Whether you drive a sports car or an old pickup truck, it's likely that the law requires you to purchase auto insurance. But there are many options over and above your state's mandated minimum insurance. Buying additional coverage could save you money on repair bills or cover a judgment against you in the event of a lawsuit.
Understanding the types of coverage and their benefits may help you decide what sort of package you need for your own auto policy. And it could also help you compare the offerings of competing insurance carriers. The cost of your insurance will depend on the types and levels of coverage that you elect, your age and driving history, and a host of other factors.
The following coverage types apply to different kinds of losses.
Bodily Injury Liability — Pays for medical expenses, legal expenses, and judgments against you when you or your car are involved in an accident that causes the injury or death of another person.
Property Damage Liability — Pays for damages to the property of others, caused by you or your vehicle.
Uninsured/Underinsured Motorist (UM/UIM) — Covers the costs associated with damage or injury to you caused by an uninsured, underinsured, or hit-and-run driver.
Medical Payments — Covers the medical bills of you and your passengers after an auto accident, regardless of who's at fault.
Collision — Covers the damage to your vehicle resulting from a collision, regardless of who is responsible. Collision coverage requires the payment of a deductible by the insured.
Comprehensive Physical Damage — Pays for damage to your car that is not the result of an auto accident, such as theft, vandalism, fire, hail, natural disasters, hitting an animal, etc. Comprehensive coverage also requires a deductible, and will only pay as much as the car was worth before sustaining the damage.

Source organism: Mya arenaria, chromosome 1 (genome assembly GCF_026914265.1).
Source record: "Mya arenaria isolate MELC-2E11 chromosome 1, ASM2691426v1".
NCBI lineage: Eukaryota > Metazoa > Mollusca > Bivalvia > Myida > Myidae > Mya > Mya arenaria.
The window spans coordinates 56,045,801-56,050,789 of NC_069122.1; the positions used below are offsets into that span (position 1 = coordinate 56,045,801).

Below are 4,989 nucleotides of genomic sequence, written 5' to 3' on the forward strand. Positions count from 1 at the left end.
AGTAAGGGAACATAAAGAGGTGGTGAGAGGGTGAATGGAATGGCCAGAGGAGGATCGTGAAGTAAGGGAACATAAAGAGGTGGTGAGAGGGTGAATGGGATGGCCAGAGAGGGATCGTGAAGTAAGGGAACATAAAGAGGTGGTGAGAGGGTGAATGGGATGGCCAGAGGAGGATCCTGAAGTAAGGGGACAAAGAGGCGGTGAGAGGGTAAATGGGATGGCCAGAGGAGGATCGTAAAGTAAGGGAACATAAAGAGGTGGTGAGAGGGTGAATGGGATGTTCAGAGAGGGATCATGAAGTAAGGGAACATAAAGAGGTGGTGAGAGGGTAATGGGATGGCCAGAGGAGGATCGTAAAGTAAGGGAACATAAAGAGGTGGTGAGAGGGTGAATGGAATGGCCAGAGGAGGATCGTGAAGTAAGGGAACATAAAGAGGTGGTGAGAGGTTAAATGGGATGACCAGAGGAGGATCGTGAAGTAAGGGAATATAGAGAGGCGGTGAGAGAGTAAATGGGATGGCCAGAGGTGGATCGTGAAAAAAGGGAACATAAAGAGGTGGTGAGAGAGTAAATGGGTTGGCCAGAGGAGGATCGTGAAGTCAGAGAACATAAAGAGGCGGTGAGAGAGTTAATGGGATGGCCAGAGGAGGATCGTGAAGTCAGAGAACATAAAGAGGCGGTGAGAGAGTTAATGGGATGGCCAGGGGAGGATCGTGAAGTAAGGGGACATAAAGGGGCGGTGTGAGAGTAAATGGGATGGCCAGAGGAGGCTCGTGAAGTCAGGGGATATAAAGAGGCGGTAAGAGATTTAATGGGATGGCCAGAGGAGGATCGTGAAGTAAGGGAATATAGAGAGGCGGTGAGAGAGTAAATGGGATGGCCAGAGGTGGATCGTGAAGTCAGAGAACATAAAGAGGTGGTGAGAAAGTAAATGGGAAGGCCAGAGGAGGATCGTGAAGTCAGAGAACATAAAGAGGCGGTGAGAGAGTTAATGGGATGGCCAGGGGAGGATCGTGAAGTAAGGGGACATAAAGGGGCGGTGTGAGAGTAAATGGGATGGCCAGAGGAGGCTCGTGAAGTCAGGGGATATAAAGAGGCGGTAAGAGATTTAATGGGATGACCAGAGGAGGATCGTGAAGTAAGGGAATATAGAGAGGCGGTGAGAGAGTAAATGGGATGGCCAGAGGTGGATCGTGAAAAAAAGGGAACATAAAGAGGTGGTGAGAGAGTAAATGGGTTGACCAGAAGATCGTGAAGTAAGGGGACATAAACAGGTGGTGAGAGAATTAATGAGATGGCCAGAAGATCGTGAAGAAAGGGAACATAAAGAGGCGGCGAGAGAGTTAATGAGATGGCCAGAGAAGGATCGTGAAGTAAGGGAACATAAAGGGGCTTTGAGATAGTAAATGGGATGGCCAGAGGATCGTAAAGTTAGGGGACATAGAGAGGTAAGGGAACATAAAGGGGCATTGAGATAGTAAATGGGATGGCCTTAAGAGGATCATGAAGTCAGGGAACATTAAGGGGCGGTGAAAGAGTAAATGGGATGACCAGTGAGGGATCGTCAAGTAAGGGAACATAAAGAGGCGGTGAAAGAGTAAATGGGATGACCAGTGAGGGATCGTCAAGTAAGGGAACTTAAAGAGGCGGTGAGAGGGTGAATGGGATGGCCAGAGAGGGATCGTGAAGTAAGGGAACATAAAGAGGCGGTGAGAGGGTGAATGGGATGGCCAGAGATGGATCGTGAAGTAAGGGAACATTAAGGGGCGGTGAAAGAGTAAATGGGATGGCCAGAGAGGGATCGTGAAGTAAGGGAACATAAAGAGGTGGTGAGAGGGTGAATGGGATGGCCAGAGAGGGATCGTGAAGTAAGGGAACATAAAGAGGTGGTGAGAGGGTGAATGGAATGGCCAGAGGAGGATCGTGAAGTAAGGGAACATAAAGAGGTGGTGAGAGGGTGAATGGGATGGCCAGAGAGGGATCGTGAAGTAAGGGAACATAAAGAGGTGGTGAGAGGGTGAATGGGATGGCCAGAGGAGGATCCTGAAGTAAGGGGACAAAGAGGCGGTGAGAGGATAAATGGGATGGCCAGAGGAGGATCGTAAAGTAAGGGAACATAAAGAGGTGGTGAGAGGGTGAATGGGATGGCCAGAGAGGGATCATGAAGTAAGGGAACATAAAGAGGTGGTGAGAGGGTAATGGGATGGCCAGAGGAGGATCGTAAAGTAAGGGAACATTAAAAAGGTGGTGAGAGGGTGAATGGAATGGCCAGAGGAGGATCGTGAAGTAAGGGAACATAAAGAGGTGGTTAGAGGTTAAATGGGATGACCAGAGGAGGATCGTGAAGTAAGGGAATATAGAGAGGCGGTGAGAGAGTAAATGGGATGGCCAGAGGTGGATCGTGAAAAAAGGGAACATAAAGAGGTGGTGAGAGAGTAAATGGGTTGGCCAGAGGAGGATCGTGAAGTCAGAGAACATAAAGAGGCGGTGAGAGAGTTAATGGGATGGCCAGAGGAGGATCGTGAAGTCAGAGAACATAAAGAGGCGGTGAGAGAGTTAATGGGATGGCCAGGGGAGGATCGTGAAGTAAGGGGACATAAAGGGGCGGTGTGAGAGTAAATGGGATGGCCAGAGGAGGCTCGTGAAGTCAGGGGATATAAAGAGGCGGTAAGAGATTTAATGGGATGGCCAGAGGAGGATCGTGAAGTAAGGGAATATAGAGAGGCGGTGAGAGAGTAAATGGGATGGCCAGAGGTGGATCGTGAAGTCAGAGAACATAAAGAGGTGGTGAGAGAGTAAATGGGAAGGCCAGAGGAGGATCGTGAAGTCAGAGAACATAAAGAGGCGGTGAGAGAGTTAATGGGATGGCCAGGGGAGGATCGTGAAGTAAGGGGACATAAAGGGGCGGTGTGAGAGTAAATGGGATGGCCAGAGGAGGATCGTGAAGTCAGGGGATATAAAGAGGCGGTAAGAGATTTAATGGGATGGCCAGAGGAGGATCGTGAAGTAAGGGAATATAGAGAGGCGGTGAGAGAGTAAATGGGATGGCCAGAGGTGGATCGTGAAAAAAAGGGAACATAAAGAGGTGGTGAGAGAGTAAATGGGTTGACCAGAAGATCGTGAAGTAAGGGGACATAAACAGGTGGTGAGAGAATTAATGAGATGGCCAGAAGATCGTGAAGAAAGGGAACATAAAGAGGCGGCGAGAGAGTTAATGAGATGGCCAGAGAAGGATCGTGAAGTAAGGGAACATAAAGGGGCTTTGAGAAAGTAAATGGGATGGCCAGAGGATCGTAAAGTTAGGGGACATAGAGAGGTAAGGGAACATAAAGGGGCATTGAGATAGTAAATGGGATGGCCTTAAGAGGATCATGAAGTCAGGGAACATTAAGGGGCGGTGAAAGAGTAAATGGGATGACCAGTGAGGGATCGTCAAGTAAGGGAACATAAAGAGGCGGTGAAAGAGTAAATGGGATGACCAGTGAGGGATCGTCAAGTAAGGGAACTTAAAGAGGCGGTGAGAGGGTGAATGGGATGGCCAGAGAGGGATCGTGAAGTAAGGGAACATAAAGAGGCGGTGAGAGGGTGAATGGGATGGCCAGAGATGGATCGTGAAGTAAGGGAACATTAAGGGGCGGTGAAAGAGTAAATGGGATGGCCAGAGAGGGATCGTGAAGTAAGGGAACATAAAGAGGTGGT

Levels and Limits
Most states require specific levels of liability insurance, and some mandate UM/UIM coverage. For example, the state of California requires minimum liability coverage of 15/30/5, which means $15,000 bodily injury liability per person, $30,000 per accident, and $5,000 for property damage.
Some states have instituted no-fault laws, which require each driver's own auto insurance to pay for liability damages, regardless of who caused the accident. Personal Injury Protection (PIP) is expanded medical payments coverage also required in some states. It usually includes work-loss coverage and a small death benefit. In other cases, both no-fault and PIP coverage may be optional.
Typically, lenders require adequate amounts of collision and comprehensive coverage on a financed vehicle. If you drive an older, inexpensive car, then collision insurance may not be worth the cost.
After you learn what is required by law in your state, you will have to decide whether or not you need more coverage to protect your assets. Higher liability limits will raise your premiums, but a serious accident could quickly exceed the minimum requirement for your state. Remember that your personal assets and even your future earnings could be at stake in the event that a court judges against you.
The information in this article is not intended to be tax or legal advice, and it may not be relied on for the purpose of avoiding any federal tax penalties. You are encouraged to seek tax or legal advice from an independent professional advisor. The content is derived from sources believed to be accurate. Neither the information presented nor any opinion expressed constitutes a solicitation for the purchase or sale of any product. This material was written and prepared by Emerald. © 2013 Emerald Connect, Inc.